The Biggest Steps Toward Gender Equality in the 21st Century

The Biggest Steps Toward Gender Equality in the 21st Century

Gender equality is typically defined as the equalization of male and female sexes, but as time has changed, so have the definitions of gender and gender equality. And as the standards for gender equality morph and change with time, we must look to the past to define this term while we push ahead to the future. With a quarter of this century almost gone, what steps have we made toward gender equality in the twenty-first century?

Please note that quantifying the progression of gender equality is complex as the globe does not move in singularity. This is not to say particular strides were not made on the individual level, such as the ever-important Title IX. But this is America-centric and not indicative of the world. So, this article will review a few of the most pertinent pieces of legislation that intend to move us forward on a global scale rather than the progression of a single country.

The UN Millennium Declaration

From September 6th through the 8th in the year 2000, the Millennium Summit of The UN was held to devise a strategy to promote the changes needed in the twenty-first century. Following this meeting, the UN Millennium Declaration was formed with eight goals intended to reduce poverty, increase education, and provide food security. Of these goals, Goal Three and Goal Five called for gender equality and improving maternal health at an international level. These goals brought countries together, allowing them to collaborate and set sights on a focused, tangible, and singular purpose.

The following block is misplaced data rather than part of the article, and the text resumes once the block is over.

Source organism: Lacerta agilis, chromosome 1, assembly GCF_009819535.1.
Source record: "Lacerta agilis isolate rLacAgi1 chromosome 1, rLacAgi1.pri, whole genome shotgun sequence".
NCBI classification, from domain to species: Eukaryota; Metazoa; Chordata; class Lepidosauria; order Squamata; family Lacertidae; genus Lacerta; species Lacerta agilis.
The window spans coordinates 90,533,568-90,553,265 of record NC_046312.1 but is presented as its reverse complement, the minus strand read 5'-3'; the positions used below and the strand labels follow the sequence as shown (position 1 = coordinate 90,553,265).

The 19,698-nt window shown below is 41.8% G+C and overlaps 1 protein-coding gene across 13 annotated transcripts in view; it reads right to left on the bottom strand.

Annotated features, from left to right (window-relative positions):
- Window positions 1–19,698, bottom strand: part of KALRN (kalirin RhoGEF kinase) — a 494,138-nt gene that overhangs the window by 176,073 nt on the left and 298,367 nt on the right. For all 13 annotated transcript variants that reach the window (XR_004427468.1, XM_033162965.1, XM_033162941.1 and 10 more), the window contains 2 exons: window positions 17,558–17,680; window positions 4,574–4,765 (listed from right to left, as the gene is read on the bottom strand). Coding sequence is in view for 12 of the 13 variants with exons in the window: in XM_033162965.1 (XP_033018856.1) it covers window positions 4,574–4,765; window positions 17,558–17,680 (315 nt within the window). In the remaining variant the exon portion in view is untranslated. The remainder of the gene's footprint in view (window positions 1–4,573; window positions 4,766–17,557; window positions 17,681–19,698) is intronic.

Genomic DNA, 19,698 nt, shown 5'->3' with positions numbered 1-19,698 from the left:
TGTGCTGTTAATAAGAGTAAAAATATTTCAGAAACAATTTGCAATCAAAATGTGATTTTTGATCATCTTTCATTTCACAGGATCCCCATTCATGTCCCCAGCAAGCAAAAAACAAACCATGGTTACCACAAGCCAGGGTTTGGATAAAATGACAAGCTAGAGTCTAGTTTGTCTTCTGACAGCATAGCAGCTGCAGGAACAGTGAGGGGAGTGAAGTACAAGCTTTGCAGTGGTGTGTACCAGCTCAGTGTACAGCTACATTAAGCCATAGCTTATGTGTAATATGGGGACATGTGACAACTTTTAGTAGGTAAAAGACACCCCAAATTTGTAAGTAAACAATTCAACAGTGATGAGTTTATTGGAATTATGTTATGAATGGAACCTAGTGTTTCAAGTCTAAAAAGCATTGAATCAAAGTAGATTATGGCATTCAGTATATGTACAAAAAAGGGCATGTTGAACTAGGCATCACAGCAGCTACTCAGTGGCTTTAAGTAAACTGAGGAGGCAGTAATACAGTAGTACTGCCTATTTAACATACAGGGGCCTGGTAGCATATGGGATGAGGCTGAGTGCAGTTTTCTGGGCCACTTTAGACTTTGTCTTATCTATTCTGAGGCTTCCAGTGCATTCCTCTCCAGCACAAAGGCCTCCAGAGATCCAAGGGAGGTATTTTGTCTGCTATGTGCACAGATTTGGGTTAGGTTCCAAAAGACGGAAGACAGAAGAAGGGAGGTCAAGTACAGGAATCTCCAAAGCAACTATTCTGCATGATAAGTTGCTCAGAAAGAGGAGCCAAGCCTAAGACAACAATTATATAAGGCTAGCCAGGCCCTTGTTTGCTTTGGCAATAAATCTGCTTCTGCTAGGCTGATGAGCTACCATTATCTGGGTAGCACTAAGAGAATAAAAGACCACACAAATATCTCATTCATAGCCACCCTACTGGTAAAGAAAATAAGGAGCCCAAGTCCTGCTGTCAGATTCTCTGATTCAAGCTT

The Passage of UNSCR

On October 31st, also in the year 2000, the UN Security Council passed the UNSCR 1325, acknowledging that women are critical players in the promotion of peace and are an integral part of problem-solving. This was passed as a global promise to include the integration of women in the peacekeeping process due to the unique impact war has on women. This adopted resolution acknowledged the intersectional impacts of war and shed truthful light on the false ideology that women could not be leaders of peace. It also recognizes sexual violence against women as a war tactic and demands that prevention measures get implemented against this.

The Creation of UN Women

On July 2nd, 2010, the UN General Assembly merged multiple divisions (the DAW, INSTRAW, UNIFEM, and OSAGI) to form UN Women. Its goal was and is to face challenges and promote gender quality on a global level and, thus, accelerate the progression of the organization’s goals of promoting gender equality. At the foundational level, this organization recognizes that women’s needs are intersectional and diverse but also understands that there is work to be done as a whole. And at the very least, this acknowledgment helps validate the struggles and experiences of women on an international scale.

While this short list of the steps we’ve made toward gender equality in the twenty-first century is by no means exhaustive, it is a reference point. Now, voting rights, maternal health, and safeguards against sexual violence and femicide are not just seen as options—they are mandatory.

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